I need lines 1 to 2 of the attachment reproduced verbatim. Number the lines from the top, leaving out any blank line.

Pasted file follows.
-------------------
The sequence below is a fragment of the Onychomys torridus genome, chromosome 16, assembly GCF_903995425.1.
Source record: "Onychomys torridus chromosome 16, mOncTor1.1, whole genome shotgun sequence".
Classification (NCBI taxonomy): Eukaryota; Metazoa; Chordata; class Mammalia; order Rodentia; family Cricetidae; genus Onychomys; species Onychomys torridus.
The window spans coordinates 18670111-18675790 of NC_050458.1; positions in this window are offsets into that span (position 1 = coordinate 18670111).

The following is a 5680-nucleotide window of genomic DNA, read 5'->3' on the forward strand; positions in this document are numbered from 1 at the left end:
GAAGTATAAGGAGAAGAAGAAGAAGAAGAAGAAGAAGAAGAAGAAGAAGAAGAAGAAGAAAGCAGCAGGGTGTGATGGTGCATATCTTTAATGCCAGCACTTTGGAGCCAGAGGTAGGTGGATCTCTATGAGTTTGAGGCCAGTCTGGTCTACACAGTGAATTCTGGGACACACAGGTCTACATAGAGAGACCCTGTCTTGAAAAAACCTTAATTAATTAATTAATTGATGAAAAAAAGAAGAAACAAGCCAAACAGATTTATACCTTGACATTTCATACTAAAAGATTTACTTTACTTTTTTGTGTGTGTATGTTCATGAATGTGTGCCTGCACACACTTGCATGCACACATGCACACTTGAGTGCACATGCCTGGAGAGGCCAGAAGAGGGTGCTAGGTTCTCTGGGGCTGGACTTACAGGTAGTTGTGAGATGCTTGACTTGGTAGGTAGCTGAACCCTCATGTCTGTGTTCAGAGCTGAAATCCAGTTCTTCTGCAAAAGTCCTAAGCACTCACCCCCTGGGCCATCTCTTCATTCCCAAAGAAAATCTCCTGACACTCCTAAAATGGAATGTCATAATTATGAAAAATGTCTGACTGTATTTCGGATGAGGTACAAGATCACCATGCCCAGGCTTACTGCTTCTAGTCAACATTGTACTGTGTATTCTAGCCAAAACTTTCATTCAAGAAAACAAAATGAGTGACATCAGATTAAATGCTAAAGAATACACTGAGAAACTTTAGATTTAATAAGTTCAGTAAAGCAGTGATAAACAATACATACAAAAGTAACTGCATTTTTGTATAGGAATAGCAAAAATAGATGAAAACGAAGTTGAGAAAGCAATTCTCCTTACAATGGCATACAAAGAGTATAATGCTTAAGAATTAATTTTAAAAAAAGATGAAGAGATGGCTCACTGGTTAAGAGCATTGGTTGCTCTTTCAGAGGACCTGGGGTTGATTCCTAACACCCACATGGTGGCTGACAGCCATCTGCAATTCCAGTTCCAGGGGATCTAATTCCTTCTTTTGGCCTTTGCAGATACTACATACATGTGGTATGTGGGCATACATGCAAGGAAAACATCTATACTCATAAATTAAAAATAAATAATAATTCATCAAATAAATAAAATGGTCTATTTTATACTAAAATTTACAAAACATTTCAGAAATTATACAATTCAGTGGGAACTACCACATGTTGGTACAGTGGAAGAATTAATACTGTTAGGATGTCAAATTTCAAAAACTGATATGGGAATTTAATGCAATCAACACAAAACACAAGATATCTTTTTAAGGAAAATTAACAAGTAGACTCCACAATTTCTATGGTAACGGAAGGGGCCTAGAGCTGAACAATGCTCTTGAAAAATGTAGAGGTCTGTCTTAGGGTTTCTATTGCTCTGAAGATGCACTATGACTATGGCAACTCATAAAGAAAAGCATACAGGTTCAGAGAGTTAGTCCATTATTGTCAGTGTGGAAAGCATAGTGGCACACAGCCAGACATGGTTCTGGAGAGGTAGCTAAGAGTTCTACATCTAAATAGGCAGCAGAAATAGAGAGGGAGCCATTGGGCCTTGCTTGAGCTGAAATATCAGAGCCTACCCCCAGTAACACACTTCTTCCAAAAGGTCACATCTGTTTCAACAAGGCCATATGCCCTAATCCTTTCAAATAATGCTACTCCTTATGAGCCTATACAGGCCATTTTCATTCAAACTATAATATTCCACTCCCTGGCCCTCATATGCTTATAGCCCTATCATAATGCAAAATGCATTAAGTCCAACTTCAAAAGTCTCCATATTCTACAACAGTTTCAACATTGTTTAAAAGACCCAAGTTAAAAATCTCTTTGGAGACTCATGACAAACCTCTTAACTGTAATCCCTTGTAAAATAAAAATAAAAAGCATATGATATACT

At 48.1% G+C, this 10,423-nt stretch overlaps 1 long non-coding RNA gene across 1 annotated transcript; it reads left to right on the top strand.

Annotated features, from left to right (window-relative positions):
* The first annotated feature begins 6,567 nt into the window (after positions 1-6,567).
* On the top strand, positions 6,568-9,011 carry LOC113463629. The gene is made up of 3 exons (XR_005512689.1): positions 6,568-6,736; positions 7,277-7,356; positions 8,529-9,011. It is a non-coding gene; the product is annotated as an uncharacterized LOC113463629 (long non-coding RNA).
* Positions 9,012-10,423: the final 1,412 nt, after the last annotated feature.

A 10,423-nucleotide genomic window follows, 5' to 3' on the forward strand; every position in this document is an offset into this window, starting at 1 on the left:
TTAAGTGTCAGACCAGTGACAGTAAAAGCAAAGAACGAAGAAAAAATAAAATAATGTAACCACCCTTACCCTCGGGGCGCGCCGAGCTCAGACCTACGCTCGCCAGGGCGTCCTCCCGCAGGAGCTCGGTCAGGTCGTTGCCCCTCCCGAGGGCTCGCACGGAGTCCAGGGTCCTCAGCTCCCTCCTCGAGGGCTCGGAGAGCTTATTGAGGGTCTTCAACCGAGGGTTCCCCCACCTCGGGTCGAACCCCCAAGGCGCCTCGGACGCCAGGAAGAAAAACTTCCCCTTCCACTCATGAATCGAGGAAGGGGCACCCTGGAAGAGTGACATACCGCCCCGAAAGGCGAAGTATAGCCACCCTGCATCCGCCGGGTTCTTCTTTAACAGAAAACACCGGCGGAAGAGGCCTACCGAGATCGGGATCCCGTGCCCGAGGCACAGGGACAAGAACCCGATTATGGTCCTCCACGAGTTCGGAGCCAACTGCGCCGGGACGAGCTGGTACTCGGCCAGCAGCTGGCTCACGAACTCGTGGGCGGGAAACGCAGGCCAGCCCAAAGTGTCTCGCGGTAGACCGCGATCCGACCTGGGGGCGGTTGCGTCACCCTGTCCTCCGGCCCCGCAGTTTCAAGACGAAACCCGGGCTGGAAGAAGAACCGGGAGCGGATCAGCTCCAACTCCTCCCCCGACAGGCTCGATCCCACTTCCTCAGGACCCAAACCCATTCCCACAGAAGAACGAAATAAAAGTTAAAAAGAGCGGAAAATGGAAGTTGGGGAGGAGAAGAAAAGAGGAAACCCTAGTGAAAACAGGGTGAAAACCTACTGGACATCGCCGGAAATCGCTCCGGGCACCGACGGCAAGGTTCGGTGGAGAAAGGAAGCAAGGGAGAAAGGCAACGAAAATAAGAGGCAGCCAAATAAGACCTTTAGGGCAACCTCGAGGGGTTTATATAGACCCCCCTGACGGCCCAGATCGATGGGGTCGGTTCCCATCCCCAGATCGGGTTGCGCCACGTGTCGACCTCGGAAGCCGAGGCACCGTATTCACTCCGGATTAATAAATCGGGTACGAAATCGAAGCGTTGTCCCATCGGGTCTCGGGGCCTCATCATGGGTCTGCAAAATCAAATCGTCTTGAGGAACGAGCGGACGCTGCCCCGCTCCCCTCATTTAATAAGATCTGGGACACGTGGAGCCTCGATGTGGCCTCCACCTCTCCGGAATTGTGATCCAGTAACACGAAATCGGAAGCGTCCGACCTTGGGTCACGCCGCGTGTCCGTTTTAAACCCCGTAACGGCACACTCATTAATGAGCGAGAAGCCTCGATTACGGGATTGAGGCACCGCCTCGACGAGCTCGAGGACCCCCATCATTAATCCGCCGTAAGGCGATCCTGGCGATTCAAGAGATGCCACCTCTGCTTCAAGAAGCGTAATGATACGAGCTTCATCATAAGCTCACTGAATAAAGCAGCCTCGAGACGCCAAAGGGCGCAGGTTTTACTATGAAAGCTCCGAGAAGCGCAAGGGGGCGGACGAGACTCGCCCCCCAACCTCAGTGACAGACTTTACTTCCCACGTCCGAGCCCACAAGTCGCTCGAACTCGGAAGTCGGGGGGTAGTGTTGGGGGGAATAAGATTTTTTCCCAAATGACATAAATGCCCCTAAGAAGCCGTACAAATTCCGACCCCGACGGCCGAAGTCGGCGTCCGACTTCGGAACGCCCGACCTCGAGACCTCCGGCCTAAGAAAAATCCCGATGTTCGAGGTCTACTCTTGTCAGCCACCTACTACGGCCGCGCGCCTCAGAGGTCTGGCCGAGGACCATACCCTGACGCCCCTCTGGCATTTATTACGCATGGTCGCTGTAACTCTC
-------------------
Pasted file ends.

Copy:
The sequence below is a fragment of the Onychomys torridus genome, chromosome 16, assembly GCF_903995425.1.
Source record: "Onychomys torridus chromosome 16, mOncTor1.1, whole genome shotgun sequence".